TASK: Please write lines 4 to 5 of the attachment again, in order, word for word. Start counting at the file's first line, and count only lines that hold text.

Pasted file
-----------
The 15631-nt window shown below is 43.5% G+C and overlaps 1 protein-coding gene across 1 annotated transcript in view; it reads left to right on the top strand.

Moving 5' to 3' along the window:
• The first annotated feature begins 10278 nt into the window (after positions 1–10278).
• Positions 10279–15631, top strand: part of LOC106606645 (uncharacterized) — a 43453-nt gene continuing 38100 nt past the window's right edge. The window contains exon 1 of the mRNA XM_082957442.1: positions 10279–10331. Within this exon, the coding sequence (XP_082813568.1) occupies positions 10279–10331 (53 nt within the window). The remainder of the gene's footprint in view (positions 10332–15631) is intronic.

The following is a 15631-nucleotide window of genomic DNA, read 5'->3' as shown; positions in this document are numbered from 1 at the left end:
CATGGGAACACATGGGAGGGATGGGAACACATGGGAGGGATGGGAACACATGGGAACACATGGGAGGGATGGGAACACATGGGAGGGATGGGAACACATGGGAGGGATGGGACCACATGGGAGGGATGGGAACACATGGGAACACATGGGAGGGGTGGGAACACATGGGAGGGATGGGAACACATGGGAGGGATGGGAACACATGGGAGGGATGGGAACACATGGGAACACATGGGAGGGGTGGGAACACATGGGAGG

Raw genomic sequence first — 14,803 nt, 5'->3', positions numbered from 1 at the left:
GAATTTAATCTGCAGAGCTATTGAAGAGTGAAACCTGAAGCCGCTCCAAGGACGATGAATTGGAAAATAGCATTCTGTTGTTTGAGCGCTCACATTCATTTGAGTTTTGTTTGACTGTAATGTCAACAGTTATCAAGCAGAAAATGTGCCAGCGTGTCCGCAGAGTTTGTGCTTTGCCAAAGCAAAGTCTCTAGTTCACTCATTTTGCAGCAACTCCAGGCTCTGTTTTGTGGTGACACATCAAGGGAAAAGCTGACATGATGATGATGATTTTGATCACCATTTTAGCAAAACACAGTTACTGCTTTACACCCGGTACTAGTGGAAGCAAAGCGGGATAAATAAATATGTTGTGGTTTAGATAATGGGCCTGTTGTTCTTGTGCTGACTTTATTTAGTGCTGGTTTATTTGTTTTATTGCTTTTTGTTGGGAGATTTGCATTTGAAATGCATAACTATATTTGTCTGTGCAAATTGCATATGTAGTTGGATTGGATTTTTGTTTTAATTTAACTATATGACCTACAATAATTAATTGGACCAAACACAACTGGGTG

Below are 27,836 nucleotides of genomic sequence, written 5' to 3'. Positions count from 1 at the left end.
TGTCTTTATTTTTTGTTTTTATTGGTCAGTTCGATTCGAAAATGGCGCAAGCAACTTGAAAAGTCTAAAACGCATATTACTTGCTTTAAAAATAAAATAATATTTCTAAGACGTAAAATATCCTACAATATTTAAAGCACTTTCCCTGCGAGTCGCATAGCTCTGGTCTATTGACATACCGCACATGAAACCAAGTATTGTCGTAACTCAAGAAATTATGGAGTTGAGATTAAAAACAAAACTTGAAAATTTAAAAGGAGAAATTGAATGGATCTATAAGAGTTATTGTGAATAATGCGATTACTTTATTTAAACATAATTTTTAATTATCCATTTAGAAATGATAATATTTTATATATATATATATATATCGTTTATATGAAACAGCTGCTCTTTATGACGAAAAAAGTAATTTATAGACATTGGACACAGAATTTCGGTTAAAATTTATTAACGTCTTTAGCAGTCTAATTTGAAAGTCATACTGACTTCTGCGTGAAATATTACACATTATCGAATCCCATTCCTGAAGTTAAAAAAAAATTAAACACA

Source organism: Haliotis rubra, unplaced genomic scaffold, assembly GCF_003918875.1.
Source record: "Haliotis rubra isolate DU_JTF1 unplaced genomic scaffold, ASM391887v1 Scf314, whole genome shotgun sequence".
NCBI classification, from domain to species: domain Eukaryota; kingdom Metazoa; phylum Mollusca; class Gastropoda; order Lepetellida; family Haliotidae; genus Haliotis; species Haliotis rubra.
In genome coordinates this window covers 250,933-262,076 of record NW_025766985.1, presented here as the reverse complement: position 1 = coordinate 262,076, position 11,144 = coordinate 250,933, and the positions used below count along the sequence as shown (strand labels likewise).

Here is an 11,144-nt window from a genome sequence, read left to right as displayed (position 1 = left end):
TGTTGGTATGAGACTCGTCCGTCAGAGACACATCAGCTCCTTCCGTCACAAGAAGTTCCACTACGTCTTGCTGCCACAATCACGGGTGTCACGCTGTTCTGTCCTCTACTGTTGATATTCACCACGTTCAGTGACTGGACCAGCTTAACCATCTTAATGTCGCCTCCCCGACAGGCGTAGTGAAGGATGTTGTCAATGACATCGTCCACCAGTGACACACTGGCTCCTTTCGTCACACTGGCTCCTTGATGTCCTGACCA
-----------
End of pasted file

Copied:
• Positions 10279–15631, top strand: part of LOC106606645 (uncharacterized) — a 43453-nt gene continuing 38100 nt past the window's right edge. The window contains exon 1 of the mRNA XM_082957442.1: positions 10279–10331. Within this exon, the coding sequence (XP_082813568.1) occupies positions 10279–10331 (53 nt within the window). The remainder of the gene's footprint in view (positions 10332–15631) is intronic.

The following is a 15631-nucleotide window of genomic DNA, read 5'->3' as shown; positions in this document are numbered from 1 at the left end: